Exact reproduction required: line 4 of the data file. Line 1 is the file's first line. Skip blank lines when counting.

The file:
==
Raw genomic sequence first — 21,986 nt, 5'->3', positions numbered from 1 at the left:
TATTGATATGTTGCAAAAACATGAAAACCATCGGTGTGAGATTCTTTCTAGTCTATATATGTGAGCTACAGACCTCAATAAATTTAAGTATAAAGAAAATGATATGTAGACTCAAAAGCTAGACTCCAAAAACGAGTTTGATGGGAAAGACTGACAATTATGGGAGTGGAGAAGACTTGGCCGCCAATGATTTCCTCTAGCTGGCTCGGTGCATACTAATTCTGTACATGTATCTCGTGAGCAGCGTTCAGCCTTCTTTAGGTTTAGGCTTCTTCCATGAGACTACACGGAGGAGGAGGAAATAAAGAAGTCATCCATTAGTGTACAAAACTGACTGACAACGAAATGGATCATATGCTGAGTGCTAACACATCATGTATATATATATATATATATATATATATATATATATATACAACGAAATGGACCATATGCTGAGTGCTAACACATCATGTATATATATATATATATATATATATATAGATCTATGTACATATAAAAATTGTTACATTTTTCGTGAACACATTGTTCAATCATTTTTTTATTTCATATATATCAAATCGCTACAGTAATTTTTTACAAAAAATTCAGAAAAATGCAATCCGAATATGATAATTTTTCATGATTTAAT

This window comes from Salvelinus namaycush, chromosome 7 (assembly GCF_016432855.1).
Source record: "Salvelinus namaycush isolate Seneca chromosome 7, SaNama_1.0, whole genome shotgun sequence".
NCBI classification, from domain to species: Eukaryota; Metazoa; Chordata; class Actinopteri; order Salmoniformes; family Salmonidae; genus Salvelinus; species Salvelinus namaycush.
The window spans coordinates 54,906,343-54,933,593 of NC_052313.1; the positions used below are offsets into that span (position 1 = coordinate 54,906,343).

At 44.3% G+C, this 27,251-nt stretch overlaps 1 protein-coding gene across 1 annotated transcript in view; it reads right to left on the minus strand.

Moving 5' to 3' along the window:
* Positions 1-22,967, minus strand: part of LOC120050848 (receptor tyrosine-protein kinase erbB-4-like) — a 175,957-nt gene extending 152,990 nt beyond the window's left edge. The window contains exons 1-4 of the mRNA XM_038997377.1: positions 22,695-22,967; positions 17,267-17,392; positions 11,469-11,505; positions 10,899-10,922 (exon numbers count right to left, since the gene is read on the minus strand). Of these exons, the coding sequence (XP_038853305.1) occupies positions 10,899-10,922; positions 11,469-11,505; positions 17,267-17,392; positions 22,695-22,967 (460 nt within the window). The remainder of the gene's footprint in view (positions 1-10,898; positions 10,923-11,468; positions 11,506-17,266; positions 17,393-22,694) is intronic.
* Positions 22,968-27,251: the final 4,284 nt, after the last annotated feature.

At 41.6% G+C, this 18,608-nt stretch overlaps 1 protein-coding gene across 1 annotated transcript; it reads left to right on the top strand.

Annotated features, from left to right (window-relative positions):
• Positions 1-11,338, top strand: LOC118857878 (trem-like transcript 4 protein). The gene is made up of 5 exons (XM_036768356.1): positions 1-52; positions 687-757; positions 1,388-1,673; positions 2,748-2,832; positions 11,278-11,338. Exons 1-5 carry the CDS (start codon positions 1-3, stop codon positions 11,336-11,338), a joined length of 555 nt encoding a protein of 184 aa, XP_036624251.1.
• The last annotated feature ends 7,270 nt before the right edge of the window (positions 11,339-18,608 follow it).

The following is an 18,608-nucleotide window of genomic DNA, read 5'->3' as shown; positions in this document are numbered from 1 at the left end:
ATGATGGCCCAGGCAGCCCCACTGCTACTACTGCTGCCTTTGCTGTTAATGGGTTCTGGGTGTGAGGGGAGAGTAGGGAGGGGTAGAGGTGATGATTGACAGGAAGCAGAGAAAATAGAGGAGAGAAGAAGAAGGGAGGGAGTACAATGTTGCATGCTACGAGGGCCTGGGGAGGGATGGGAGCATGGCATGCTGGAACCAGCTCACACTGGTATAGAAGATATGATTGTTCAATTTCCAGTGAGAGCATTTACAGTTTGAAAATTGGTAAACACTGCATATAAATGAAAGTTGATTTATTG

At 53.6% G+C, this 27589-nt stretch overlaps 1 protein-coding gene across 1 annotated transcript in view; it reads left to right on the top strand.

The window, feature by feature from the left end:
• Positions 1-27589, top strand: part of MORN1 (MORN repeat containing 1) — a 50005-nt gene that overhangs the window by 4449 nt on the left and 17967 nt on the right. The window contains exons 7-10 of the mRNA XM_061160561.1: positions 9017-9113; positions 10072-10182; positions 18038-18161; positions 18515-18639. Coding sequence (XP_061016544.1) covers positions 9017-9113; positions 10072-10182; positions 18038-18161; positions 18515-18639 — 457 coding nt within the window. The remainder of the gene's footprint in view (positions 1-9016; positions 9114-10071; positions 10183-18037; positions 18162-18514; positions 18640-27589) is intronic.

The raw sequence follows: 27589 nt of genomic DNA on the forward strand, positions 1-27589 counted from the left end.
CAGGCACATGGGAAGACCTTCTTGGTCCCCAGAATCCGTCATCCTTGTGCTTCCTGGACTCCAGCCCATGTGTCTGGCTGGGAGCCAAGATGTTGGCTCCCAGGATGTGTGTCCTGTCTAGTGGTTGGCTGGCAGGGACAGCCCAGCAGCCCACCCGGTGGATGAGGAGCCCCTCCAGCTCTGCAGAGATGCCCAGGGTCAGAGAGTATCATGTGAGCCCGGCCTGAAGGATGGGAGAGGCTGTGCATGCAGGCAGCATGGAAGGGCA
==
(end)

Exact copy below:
Source record: "Salvelinus namaycush isolate Seneca chromosome 7, SaNama_1.0, whole genome shotgun sequence".